If you are using SCCM 2007…

  • Continue to enjoy the goodness of SCUPdates just with a new name


Want to see it in action?

Join Shavlik Chief Marketing Officer Steve Morton, Systems Engineer John Rush, and I as we discuss the details of the new release and show you how Shavlik Patch will revolutionize the way you perform third-party patching within Configuration Manager.

Introducing the New Shavlik Patch for Microsoft System Center
Wednesday, February 12, 2014 10:00 a.m. CST
Register Now


Download it now and see for yourself

  • Learn more about Shavlik Patch here.
  • View quick videos about how to install and configure Shavlik Patch here.
  • Download a free trial of Shavlik Patch here.
  • View user documentation for Shavlik Patch here.

See you all at the webinar on Wednesday and check back later this week for an additional post providing more info on what this release means to existing SCUPdates customers.

February Patch Tuesday Advanced Notification

Microsoft has announced this month’s Patch Tuesday release.  There are 5 total patches expected to be released on Tuesday, February 11th. Here is the breakdown for this month:

Security Bulletins:

  • Two bulletins are rated as Critical.
  • Three bulletins are rated as Important.

Vulnerability Impact:

  • Two bulletins address vulnerabilities that could allow Remote Code Execution.
  • One bulletin addresses a vulnerability that could allow Elevation of Privileges.
  • One bulletin addresses a vulnerability which could lead to a Denial of Service.
  • One bulletin addresses a vulnerability which could lead to Information Disclosure.

Affected Products:

  • All supported Windows operating systems
  • Microsoft Forefront Protection 2010 for Exchange Server
  • .Net Framework

Join us as we review the Microsoft and third-party releases for February Patch Tuesday in our next monthly Patch Tuesday webcast, which is scheduled for Wednesday, February 12th at 11 a.m. CST.  We will also discuss other product and patch releases since the January Patch Tuesday.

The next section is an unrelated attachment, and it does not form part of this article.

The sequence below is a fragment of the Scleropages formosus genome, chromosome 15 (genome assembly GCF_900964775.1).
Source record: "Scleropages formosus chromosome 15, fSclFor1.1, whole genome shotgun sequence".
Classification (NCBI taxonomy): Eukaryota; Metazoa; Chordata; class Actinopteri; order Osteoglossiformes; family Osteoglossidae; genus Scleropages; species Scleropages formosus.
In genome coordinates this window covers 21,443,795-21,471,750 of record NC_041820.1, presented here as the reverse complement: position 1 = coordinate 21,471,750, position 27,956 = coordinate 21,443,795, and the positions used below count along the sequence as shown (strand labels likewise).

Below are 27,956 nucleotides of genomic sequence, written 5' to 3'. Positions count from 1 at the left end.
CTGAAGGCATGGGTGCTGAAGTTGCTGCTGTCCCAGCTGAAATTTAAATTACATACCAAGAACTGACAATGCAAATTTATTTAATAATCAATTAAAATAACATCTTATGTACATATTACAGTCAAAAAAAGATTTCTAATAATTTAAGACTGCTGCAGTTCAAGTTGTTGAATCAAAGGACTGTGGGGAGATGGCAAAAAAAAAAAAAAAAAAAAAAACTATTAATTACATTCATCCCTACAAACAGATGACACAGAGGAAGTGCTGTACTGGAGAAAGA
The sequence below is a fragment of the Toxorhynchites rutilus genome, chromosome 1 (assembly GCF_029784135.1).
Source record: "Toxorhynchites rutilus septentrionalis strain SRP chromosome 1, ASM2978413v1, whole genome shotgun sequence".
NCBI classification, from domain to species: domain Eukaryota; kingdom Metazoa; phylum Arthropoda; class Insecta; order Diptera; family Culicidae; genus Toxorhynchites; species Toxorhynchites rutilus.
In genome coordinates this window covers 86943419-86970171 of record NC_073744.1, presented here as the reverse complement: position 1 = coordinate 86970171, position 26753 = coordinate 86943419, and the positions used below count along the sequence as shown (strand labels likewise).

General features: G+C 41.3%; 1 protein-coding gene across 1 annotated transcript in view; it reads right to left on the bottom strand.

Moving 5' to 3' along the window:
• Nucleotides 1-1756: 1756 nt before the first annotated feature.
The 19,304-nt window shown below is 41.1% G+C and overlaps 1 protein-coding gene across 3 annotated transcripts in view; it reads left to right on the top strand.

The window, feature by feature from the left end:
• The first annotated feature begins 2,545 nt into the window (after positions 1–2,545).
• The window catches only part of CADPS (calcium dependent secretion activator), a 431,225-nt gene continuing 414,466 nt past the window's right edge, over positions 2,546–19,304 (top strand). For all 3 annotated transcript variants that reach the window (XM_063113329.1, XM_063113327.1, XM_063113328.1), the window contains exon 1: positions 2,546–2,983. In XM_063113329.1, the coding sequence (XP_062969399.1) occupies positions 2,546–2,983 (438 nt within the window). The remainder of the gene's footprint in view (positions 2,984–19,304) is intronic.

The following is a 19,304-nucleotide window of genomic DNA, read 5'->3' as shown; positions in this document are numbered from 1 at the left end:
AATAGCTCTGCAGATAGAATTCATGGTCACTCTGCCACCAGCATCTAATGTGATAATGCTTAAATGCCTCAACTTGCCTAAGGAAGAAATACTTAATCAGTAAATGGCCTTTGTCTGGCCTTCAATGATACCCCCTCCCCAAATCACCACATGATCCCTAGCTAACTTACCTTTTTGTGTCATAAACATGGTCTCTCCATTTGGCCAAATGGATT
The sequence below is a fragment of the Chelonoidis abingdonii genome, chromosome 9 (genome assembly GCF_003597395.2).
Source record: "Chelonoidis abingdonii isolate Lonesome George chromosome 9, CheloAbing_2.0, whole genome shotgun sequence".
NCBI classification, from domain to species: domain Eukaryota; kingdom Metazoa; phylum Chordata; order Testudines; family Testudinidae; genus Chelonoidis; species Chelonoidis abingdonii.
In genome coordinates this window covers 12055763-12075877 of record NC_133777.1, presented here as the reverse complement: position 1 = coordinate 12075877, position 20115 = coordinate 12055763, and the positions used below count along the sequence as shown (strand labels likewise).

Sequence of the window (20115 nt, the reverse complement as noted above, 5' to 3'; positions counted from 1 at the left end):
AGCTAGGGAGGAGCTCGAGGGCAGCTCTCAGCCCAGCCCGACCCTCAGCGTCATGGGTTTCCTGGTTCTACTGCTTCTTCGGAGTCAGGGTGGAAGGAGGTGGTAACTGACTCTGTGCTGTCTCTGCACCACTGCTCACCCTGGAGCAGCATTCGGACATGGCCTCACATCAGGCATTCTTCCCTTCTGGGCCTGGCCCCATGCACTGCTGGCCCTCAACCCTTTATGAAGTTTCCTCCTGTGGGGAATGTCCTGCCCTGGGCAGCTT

You can register for the Patch Tuesday webinar here.

Virtualization and Security: A Beginner’s Guide Part 1

As of 2013 over 90% of Enterprises had virtualized more than half of their server workloads.  By the middle of 2013 surveys of SMBs reflected an expected 80% or more having started or being well into their virtualization efforts.  The move from on-premise to hosted virtual environments has steadily increased as well.  So with all of this consolidation what are the risks?  Think about all of the security measures and policies you put in place in a physical environment.  Consider the separation of duties, separation of workloads and resources, configuration and patching policies that were put in place.  Now, consider how your virtualization strategy has changed your environment and if the measures you put in place still stand up, now, that your workloads run on the same physical resource.  Are the administrators of the virtual environment part of your core team? Or spun out on their own and not required to adhere to the same guidelines as the rest of the team?

A few years back Gartner outlined six security risks to look out for and how to combat them.  They also forecasted that the majority of virtual environments would be less secure than the physical servers they replaced.  In addition, they  forecasted that by 2015 this should fall to a minority. But as we enter 2014,  from what we’ve seen there is still room for improvement. I am not going to try and tackle all six risks in this post, but let’s focus in on a couple of them and the added risk enterprises bring to their environment by virtualizing.